Potosi Bolivia, the highest city in the world, is located at nearly 15,000 feet above sea level. It is the capital of the Department of Potosi, the third smallest Bolivian state. Once one of the wealthiest cities on Earth, during the 1600’s it is said to have also been the most populous city on Earth, and larger that most European capitals.
The Spanish arrived in the 1500’s having already heard of the vast wealth of silver being mined in Porco. The Quechua had conquered many of the other indigenous peoples of the region and enslaved them to work in the mines under a system known as the “mita” system. The Spanish settled the area in a chaotic, unplanned manner, enslaved the locals, and copied the Quechua’s mita labor system.
They had no plans to reinvest in the area, although they did spent millions on homes, cathedrals and government buildings for themselves. Their only plan was to mine as much of the precious metal as possible and ship it back to the motherland, Spain. Thus, due to the phenomenal amounts of silver being extracted from mountains such as the Cerro Rico, Porco, and many others in the region, they eventually built the Casa de la Moneda (the Spanish Mint – they actually built two – you can read more about this on our page about the history of Potosi) where they converted the silver into coins. The current Casa de la Moneda, which thousands of tourists visit per year, cost about 10 million dollars, in todays terms, to build.
Hundreds, possibly thousands of shiploads of silver were sent to Spain over the course of more than 300 years. At one point, there was so much silver that during a particular festival the cobblestones were removed from the city street and replaced with bars of silver. Stories of the city that paved its streets with silver reached Europe and motivated many more settlers to arrive. Potosi has gone from opulent to poverty stricken and today is one of the poorest regions of Bolivia. It is also the only Bolivian state in which more people live in rural areas than in urban areas.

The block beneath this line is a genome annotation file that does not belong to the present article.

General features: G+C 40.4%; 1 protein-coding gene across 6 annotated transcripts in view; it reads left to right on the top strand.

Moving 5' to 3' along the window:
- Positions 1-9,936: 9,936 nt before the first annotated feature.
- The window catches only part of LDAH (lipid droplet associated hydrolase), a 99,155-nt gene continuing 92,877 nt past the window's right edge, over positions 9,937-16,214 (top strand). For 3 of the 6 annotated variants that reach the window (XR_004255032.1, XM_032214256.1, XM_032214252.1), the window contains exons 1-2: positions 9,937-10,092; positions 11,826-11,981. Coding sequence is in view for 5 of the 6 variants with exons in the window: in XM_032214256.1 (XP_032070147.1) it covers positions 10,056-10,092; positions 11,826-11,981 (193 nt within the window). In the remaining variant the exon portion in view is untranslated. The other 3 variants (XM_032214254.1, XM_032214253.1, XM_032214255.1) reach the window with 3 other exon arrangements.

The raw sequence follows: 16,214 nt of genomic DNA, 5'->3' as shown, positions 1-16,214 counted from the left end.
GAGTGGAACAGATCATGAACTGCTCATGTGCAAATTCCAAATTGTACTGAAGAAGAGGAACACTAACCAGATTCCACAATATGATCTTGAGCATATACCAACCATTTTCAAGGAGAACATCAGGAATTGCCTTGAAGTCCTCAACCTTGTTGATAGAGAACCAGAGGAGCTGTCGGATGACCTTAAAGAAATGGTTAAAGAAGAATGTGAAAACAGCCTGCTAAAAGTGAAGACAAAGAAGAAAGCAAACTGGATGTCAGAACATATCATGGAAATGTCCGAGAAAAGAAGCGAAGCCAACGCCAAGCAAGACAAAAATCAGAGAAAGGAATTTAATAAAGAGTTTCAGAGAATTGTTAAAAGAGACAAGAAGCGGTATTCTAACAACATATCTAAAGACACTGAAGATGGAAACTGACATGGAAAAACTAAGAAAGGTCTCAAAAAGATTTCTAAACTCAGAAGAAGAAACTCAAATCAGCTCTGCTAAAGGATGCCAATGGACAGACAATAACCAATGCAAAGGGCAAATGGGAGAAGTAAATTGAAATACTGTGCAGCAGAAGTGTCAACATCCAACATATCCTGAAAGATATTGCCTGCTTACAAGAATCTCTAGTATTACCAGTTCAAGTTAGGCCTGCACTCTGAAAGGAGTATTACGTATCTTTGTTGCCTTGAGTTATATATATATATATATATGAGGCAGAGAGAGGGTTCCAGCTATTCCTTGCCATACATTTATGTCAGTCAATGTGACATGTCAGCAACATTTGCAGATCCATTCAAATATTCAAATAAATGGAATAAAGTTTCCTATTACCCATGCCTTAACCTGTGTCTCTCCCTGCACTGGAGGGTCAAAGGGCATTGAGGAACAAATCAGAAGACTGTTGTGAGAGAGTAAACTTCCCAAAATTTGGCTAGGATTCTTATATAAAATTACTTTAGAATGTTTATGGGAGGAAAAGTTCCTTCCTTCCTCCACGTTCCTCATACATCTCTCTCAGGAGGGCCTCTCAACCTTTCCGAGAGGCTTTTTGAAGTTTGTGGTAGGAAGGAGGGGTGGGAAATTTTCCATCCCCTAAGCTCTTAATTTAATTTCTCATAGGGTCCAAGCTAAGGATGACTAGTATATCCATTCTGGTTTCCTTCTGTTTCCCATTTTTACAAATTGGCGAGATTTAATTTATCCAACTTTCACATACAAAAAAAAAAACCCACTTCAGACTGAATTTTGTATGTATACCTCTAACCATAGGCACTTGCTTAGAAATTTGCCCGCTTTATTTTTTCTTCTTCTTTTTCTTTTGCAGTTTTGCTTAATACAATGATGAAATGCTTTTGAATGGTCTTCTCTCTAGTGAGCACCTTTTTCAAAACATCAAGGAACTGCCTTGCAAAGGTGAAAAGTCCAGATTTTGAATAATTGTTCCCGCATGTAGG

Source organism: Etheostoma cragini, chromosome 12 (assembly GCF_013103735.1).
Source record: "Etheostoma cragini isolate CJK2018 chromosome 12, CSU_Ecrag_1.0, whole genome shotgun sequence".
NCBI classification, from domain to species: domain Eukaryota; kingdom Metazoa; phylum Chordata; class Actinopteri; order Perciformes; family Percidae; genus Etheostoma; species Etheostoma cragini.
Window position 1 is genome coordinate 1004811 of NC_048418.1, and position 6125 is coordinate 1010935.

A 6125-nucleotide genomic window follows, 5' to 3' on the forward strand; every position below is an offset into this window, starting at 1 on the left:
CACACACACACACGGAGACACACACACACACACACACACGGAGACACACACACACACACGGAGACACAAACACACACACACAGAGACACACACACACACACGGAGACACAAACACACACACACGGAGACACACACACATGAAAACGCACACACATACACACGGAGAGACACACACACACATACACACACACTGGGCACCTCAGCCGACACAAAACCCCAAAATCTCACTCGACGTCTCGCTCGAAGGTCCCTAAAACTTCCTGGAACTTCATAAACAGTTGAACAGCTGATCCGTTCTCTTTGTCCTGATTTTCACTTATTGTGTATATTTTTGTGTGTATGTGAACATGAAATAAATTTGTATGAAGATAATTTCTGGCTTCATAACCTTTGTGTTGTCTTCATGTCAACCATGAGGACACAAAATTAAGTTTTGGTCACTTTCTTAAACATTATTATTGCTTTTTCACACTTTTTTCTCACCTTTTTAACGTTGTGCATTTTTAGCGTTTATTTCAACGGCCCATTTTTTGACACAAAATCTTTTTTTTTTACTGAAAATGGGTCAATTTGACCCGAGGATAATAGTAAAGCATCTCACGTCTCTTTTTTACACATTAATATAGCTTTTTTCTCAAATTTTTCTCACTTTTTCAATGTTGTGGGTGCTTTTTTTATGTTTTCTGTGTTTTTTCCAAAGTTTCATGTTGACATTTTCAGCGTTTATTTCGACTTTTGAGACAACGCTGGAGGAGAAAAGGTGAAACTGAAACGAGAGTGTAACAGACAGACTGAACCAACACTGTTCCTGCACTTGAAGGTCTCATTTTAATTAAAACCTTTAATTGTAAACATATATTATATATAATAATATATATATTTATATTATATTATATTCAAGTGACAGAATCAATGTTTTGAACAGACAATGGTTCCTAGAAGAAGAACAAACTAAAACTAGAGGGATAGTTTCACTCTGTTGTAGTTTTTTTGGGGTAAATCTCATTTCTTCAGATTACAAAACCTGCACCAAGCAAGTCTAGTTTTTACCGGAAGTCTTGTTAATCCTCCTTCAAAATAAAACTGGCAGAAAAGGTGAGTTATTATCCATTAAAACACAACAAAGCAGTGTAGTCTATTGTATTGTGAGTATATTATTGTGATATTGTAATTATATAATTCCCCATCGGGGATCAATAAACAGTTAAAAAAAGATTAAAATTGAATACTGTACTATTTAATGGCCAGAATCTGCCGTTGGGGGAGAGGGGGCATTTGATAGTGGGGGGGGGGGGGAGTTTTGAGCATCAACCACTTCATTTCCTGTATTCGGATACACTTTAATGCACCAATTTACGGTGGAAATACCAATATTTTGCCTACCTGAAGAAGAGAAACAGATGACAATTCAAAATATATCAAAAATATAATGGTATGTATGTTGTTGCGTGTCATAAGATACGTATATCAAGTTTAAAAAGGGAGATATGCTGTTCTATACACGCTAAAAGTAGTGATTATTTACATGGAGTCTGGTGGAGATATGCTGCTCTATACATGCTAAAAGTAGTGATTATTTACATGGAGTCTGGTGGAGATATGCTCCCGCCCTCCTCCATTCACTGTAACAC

Even after Bolivia had gained its independence in 1825, the Cerro Rico and other mines continued to provide silver, tin, and other metals. During the II World War Bolivia experienced a tin “boom” as it shipped tin to more industrialized nations in Europe and the United States, which promptly went flat when the war ended. Tourists can now visit the Cerro Rico and other mines in the region.
But the mines of Potosi are not the only attraction in the area. Potosi is also known for its great Salar de Uyuni, a salt desert so extensive and so level, its surface is used to calibrate satellites. These enormous salt flats, the largest in the world, were left behind after the evaporation of a large ocean-like saltwater lake that covered the altiplano (Andean highlands) all the way to Lake Titicaca. As this is one of Bolivia’s top tourist destinations, we’ve dedicated an entire section to the Salt Flats of Uyuni.
The region is also known for its hot springs, geysers, volcanic craters, and mud baths. Toro Toro National Park and Eduardo Avaroa National Park are both home to hundreds of singular species of flora and fauna. If you’re lucky, you may arrive in time to view the arrival of thousands of pink flamingoes, the only flock of flamingoes known to live so high above sea level.
In the surrounding areas, you can also visit other unique sites such as caves, waterfalls, rock paintings, dinosaur tracks, petroglyphs, and rock formations. Laguna Verde and Laguna Colorada, Isla Incahuasi, Isla Pescado, and others are all popular tourist attractions. The more adventurous can hike and climb numerous canyons, craters and mountains in the area as well.
UNESCO named Potosi Cultural and Natural Heritage of Humanity and the Organization of American States named Potosi a Monument City of the Americas for its cultural and historic value.
Potosi is arid, remote, and cold but its unique attractions and natural beauty make Potosi a hot destination! Use the links above and below to begin planning your trip to Potosi Bolivia!